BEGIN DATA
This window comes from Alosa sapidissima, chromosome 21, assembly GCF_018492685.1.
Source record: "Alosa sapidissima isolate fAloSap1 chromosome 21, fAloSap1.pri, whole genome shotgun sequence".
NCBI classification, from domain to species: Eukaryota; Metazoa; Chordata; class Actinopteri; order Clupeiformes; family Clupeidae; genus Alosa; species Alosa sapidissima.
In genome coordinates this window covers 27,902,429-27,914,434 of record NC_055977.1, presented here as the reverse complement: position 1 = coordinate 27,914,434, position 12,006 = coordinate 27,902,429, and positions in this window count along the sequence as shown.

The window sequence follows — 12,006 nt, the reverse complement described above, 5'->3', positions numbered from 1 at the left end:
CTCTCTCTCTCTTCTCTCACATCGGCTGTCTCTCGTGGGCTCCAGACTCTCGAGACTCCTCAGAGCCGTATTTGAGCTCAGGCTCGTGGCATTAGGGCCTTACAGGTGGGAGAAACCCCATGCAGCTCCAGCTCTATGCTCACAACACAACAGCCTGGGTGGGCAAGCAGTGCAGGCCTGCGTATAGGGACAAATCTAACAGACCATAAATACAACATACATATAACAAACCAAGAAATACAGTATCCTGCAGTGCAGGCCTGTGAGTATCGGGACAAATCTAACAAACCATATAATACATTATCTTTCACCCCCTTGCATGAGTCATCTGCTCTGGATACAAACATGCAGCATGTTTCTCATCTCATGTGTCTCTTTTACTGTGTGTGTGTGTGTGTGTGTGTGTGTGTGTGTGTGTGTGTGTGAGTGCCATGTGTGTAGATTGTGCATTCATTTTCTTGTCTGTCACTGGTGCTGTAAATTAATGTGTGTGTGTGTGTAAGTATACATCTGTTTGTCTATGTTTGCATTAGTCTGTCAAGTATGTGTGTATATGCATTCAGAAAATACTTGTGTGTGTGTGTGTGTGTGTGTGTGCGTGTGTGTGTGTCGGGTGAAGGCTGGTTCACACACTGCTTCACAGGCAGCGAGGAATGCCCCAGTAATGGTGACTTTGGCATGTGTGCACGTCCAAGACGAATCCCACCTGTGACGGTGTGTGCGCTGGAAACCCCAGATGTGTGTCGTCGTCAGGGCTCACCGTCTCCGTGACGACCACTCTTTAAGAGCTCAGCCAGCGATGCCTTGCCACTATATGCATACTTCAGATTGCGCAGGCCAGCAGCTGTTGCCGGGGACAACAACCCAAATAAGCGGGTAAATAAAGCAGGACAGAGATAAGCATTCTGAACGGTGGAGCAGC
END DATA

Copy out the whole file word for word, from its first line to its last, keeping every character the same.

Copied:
This window comes from Alosa sapidissima, chromosome 21, assembly GCF_018492685.1.
Source record: "Alosa sapidissima isolate fAloSap1 chromosome 21, fAloSap1.pri, whole genome shotgun sequence".
NCBI classification, from domain to species: Eukaryota; Metazoa; Chordata; class Actinopteri; order Clupeiformes; family Clupeidae; genus Alosa; species Alosa sapidissima.
In genome coordinates this window covers 27,902,429-27,914,434 of record NC_055977.1, presented here as the reverse complement: position 1 = coordinate 27,914,434, position 12,006 = coordinate 27,902,429, and positions in this window count along the sequence as shown.

The window sequence follows — 12,006 nt, the reverse complement described above, 5'->3', positions numbered from 1 at the left end:
CTCTCTCTCTCTTCTCTCACATCGGCTGTCTCTCGTGGGCTCCAGACTCTCGAGACTCCTCAGAGCCGTATTTGAGCTCAGGCTCGTGGCATTAGGGCCTTACAGGTGGGAGAAACCCCATGCAGCTCCAGCTCTATGCTCACAACACAACAGCCTGGGTGGGCAAGCAGTGCAGGCCTGCGTATAGGGACAAATCTAACAGACCATAAATACAACATACATATAACAAACCAAGAAATACAGTATCCTGCAGTGCAGGCCTGTGAGTATCGGGACAAATCTAACAAACCATATAATACATTATCTTTCACCCCCTTGCATGAGTCATCTGCTCTGGATACAAACATGCAGCATGTTTCTCATCTCATGTGTCTCTTTTACTGTGTGTGTGTGTGTGTGTGTGTGTGTGTGTGTGTGTGTGTGTGAGTGCCATGTGTGTAGATTGTGCATTCATTTTCTTGTCTGTCACTGGTGCTGTAAATTAATGTGTGTGTGTGTGTAAGTATACATCTGTTTGTCTATGTTTGCATTAGTCTGTCAAGTATGTGTGTATATGCATTCAGAAAATACTTGTGTGTGTGTGTGTGTGTGTGTGTGCGTGTGTGTGTGTCGGGTGAAGGCTGGTTCACACACTGCTTCACAGGCAGCGAGGAATGCCCCAGTAATGGTGACTTTGGCATGTGTGCACGTCCAAGACGAATCCCACCTGTGACGGTGTGTGCGCTGGAAACCCCAGATGTGTGTCGTCGTCAGGGCTCACCGTCTCCGTGACGACCACTCTTTAAGAGCTCAGCCAGCGATGCCTTGCCACTATATGCATACTTCAGATTGCGCAGGCCAGCAGCTGTTGCCGGGGACAACAACCCAAATAAGCGGGTAAATAAAGCAGGACAGAGATAAGCATTCTGAACGGTGGAGCAGC